Kind of like the vans we drive.
I’ll admit my bias here: I grew up with VW campers, and so I own one now. Because I own one, I like hanging out with folks share that lunacy. I know there are other car groups out there, but this one seems more successful than most. I can’t help but wonder if some of that success is due as much to our differences as to our homogeneity. We are composed of folks who can rebuild engines blindfolded and those who believe both ends of a
wrench are dangerous. Daily drivers and weekend(er) warriors, Syncronauts and Westy pilots. Amateurs, vendors, mechanics, engineers, artists, and the odd philosopher swell our ranks. My, but we are diverse.
This past week I finally got around to fixing a couple of sheet fed-scanners we use in the office. They were both making horrible clacking noises, but eventually I got the scanners whirring quietly again, much to the nurses’ joy. The magical fix? A couple pads made from multiple layers of scotch tape, wedged next to one of the axles.
You’re not supposed to mend high tech equipment with a few cents worth of generic office supply. But similar things happen on my Vanagon from time to time. My instrument cluster is held together with a few drywall screws. And wired together with cat-5 cable. Some holes in the body are patched with riveted sheet metal. Some of the paint is rattle-can Rustoleum. I am somewhat embarrassed to admit these things, not because my van isn’t a Go-Westy premium blend, but because these fixes weren’t done right. Some might say I fixed things right when I replaced my zip-tied headlight adjustment screws with a South African Grill. Of course it was expensive. But done right.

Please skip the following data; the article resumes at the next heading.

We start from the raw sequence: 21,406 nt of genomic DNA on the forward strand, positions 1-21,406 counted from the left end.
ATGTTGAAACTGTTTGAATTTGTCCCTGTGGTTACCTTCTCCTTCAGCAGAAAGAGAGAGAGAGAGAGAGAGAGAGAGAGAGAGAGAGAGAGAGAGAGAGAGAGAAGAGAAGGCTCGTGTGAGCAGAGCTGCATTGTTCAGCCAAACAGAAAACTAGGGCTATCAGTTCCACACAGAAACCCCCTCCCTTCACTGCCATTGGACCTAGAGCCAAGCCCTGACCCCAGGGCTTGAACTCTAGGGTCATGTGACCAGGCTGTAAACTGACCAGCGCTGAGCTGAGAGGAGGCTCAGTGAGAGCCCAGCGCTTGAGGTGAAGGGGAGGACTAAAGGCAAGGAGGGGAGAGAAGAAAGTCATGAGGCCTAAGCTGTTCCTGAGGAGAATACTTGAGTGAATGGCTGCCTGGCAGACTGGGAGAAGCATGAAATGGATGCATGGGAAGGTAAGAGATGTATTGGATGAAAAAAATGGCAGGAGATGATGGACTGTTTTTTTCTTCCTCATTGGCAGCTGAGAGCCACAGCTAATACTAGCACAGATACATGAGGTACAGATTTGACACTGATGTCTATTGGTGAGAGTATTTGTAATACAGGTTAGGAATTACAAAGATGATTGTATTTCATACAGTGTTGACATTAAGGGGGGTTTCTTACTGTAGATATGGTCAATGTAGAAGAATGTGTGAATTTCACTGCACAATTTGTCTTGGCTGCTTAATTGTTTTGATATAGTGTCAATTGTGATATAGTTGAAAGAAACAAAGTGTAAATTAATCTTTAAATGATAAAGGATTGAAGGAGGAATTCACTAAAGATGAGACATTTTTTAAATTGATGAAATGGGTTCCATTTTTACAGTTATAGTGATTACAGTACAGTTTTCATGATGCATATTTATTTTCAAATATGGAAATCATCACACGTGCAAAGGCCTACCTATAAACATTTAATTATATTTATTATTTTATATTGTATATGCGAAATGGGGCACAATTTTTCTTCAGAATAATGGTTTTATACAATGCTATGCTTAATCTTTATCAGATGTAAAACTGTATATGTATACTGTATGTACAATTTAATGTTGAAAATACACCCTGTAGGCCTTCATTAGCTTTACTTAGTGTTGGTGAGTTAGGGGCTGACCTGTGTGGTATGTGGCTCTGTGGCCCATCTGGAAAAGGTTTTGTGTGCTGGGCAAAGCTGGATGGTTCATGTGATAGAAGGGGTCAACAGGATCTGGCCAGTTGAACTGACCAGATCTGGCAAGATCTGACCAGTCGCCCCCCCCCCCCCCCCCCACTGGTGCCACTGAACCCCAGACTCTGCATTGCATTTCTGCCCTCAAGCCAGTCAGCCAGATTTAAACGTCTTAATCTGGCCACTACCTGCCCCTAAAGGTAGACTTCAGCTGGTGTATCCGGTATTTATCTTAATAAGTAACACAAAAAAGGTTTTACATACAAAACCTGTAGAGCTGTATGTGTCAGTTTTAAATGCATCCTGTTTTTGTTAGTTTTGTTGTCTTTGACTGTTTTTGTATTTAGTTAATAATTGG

On the other hand, those simple home-brew fixes all work. The problems have been solved and I’ve moved on with life, so by that measure they are “right.” But using scotch tape or a found screw seems a bit like cheating or somehow improper. Like maybe I’ll regret it later.
I’ll admit I’m a bit conflicted. When I start a project I sometimes wonder what some of the smart folks out there in List-land would say. Probably something like, “Back away from the JB Weld, sir.” Fortunately I usually have enough confidence (just enough!) to go ahead with my plans. And so Olly keeps trucking along.
On TheSamba forums, the phrase “fix it right” appears over 7000 times. It occurs about 1400 times in relation to Vanagons, and most frequently as an admonishment. As in, “Quit being a cheap bastard and fix it right, you idiot!” For the record, the phrase “fix it right” doesn’t (or didn’t) appear once in the history of the List Archives according to Google. That might say something about the tolerance list community, and possibly indicate why I generally enjoy hanging out here.